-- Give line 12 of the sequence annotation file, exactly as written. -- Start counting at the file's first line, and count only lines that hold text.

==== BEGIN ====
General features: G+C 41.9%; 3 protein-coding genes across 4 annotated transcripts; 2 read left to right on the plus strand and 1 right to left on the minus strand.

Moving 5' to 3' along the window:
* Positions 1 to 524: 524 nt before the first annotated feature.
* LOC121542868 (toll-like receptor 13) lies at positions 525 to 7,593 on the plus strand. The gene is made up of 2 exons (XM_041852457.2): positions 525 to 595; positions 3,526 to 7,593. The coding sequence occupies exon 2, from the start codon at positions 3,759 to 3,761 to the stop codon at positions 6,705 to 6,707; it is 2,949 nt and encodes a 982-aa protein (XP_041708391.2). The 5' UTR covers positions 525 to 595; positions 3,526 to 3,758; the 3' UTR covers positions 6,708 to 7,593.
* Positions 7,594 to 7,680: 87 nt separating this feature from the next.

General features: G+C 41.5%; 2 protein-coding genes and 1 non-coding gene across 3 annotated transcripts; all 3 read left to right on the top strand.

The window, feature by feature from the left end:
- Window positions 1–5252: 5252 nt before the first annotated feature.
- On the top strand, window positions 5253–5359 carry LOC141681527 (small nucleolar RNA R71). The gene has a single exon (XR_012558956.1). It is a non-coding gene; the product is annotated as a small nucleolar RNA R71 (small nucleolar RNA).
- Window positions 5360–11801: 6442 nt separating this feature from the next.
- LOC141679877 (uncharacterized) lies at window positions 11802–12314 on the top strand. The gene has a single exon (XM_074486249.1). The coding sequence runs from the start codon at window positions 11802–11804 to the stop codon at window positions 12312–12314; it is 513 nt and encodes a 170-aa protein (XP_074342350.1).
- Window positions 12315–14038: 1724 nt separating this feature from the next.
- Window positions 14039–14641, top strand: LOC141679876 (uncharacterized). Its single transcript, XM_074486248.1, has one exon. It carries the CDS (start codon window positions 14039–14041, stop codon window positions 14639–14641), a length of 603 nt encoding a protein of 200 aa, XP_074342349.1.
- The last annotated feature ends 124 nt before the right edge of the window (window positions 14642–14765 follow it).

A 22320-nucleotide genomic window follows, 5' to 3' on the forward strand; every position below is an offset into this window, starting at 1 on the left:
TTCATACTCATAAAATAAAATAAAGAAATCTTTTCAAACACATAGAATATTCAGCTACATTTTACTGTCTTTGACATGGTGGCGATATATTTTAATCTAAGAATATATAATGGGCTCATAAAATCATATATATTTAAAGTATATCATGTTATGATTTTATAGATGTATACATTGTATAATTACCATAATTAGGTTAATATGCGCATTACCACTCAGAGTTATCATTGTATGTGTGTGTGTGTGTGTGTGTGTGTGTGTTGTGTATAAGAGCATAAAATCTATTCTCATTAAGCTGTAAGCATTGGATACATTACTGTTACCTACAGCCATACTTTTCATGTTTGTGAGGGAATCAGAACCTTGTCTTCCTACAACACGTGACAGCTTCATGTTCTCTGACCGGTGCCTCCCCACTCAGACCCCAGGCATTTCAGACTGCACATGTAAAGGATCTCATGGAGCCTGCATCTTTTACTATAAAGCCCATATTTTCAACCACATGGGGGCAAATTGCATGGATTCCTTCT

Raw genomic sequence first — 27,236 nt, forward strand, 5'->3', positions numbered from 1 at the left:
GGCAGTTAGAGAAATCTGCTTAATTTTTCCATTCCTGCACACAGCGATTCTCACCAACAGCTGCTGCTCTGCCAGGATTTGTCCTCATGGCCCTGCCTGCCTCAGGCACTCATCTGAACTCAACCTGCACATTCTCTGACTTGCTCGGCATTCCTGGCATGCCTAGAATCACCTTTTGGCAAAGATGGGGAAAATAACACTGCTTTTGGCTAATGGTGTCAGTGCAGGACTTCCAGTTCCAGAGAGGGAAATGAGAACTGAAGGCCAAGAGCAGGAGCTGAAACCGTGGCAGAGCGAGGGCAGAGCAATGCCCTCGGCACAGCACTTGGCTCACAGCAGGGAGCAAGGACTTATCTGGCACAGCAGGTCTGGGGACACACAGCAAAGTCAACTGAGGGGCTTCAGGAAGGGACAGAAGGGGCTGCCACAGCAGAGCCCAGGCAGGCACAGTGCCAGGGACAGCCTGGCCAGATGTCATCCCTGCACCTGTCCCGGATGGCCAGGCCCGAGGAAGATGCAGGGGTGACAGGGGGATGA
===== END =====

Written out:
- Window positions 12315–14038: 1724 nt separating this feature from the next.